1. Histopathological confirmed locally advanced Squamous intra epithelial cell carcinomas of Cervix
  2. Age <65 years
  3. ECOG performance status of 0-2.
  4. Hematological parameters with total leukocyte count of >4000cells/mm3 ,
  5. platelet counts of >1.5 lakh/mm3
  6. Renal parameters with Serum creatinine
  7. Patients with an informed consent.

 Exclusion criteria

  1. Tumors of non - squamous histology.
  2. Age > 65 years.
  3. Performance status ECOG PS >2.
  4. Any prior treatment received for the tumor.
  5. Patients with abnormal cardiac function, renal, hematological parameters or co-morbid illness.
  6. Patients who do not give an informed consent.
  7. Patients unavailable for follow up

CT images archived from PACS were contoured with normal structures such as Rectum, Urinary Bladder, Intestines, Left and right femoral bones using an automatic edge detection algorithm using 3D slicer software in an independent system (Figure 1). And the Gross tumor volume, Clinical Target Volume, high risk/low risk tumor volumes were delineated with semi automatic algorithm under the supervision of experienced radiation oncologists. A Combined (MATLAB and C++) code was generated using grey scale differentiations and contoured volumes to extract the features. These features can be used as predictive models for outcome prediction, distant metastasis risk analysis and genetics assessment, when a new patient data was given as input (Figure 2).

Figure 1 Gross tumor volume.

Figure 2 Patient data was given.


Clinical outcome prediction was first performed by Aerts et al.1 It was a large-scale radiomic study that included three lung and two head-and-neck cancer cohorts with 1000patients. They evaluated the predictive values of more than 400 textural and shape- and intensity-based features extracted from the computed tomography (CT) images acquired before treatment. Tumor volumes were delineated either by radiation oncologists or using semiautomatic segmentation methods.16,17 A subset of radiomic features were identified for predicting patient survival and describing intra-tumoral heterogeneity. It was confirmed that the prognostic ability of these radiomics features may also be used for head-and-neck cancer. But later it was found that prognostic value of some radiomic features may be cancer type dependent.18 Not every radiomic feature that significantly predicted the survival of lung cancer patients could also predict the survival of head-and-neck cancer patients and vice versa. Radiomic features are better at predicting treatment response than conventional measures, such as tumor volume and diameter, and the maximum radiotracer uptake on positron emission tomography (PET) imaging.19–25 Metastatic latency of tumors could also be predicted by radiomic features.26–27 For example, 35 CT-based radiomic features were recognized to be predictive of distant metastasis of lung cancer26 Thus it guides physicians to select the effective treatment for individual patients with a risk of developing distant metastasis. Cancer genetics Assessment associated with biological gene sets, such as cell cycle phase, DNA recombination, immune system regulatory process.1 Moreover, various mutations of glioblastoma (GBM), such as 1p/19q deletion, MGMT methylation, TP53, EGFR, and NF1, were predicted by magnetic resonance imaging (MRI) volumetric measures, including tumor volume, necrosis volume, and contrast enhancing volume.28–30 Radiomic feature extracted with FDG PET scan of cervix cancer deals with the Texture analysis of tumor.15,29,30 But, in our study we have extracted tumor signatures using computed tomography images.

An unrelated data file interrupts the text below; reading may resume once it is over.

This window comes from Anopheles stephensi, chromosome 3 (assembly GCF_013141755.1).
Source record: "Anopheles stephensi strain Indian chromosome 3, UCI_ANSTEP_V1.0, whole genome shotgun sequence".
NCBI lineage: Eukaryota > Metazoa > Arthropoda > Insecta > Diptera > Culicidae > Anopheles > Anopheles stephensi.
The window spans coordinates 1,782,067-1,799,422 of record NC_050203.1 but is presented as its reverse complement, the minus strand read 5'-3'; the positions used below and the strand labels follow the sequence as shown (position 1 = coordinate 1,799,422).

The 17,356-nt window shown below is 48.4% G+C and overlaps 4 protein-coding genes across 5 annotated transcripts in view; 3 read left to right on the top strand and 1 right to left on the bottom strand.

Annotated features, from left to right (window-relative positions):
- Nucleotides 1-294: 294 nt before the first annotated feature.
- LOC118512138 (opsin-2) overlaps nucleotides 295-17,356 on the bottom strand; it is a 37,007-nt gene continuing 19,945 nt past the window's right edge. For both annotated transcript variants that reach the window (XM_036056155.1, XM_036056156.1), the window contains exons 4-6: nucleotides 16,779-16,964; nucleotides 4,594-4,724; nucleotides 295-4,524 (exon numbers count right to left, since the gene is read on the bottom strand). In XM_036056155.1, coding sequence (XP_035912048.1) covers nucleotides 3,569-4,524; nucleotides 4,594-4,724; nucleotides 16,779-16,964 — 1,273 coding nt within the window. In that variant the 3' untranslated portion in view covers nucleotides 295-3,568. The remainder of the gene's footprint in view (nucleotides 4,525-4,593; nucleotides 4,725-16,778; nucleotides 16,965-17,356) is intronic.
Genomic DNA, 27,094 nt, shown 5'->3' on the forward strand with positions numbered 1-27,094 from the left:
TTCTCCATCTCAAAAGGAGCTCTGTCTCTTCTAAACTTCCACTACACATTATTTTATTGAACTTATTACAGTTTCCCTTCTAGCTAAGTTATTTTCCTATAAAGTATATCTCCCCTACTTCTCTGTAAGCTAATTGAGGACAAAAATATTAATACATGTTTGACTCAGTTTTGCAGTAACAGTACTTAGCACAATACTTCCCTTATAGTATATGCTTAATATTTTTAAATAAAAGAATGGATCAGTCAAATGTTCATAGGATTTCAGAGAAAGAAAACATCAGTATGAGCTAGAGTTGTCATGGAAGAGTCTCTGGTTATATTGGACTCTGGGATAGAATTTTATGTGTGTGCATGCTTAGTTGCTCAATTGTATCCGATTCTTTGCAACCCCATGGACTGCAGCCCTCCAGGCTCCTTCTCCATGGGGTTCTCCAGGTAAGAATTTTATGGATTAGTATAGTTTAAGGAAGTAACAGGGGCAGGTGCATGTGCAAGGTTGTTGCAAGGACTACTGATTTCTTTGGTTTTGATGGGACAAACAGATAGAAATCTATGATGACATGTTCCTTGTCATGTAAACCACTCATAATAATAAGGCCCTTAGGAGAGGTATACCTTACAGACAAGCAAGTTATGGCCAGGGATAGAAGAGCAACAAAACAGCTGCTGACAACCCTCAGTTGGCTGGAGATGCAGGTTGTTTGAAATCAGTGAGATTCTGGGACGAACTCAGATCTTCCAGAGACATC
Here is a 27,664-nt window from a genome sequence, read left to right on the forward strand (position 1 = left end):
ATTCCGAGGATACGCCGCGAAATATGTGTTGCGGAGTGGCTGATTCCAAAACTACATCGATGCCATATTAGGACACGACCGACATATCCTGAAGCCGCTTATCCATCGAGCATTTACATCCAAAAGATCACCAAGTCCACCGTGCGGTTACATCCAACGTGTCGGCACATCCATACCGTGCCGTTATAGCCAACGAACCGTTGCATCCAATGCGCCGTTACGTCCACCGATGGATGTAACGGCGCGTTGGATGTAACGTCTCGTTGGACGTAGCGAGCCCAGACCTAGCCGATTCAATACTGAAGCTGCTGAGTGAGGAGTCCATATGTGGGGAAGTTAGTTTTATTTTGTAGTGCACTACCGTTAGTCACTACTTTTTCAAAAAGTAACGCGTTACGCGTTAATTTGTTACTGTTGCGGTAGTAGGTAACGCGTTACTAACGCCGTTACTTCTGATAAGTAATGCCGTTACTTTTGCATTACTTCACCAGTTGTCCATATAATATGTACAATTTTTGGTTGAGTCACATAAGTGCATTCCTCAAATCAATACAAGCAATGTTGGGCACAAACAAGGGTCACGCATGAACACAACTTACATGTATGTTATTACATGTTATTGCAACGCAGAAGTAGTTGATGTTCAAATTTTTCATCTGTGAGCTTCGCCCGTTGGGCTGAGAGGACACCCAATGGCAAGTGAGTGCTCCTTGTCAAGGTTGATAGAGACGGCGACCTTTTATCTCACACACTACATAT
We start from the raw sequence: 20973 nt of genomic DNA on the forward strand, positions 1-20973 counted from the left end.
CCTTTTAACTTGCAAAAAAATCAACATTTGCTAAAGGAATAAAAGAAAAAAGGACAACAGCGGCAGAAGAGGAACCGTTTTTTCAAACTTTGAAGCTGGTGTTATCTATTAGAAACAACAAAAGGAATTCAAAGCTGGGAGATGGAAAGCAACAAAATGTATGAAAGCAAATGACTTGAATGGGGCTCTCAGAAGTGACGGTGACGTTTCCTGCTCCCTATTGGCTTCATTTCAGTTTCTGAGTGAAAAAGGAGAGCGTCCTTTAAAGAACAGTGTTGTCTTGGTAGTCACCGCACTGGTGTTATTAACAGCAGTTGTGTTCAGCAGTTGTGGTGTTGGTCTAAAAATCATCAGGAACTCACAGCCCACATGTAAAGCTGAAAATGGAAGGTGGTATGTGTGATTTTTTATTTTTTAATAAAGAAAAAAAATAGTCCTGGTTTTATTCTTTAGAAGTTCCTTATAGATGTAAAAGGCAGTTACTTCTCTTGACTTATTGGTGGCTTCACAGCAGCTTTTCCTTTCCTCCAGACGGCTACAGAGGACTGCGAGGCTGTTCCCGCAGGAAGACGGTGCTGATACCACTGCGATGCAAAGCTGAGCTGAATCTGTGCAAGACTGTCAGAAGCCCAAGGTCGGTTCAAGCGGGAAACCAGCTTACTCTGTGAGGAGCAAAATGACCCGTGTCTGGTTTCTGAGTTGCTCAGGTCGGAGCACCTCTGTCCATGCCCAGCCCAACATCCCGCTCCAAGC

We developed an empirical algorithm for feature extraction with CT data sets of 22 cervix cancer patients. A preliminary development of algorithm was done in a stand-alone computer system with MATLAB and C++ environment. Radiomic features extracted to define squamous cell carcinoma of cervix phenotype were: Textural feature, Tumor size and heterogeneity. Outcome and metastatic risk prediction models could be generated further with these radiomic features.



Conflict of interest

Authors declare that there is no conflict of interest.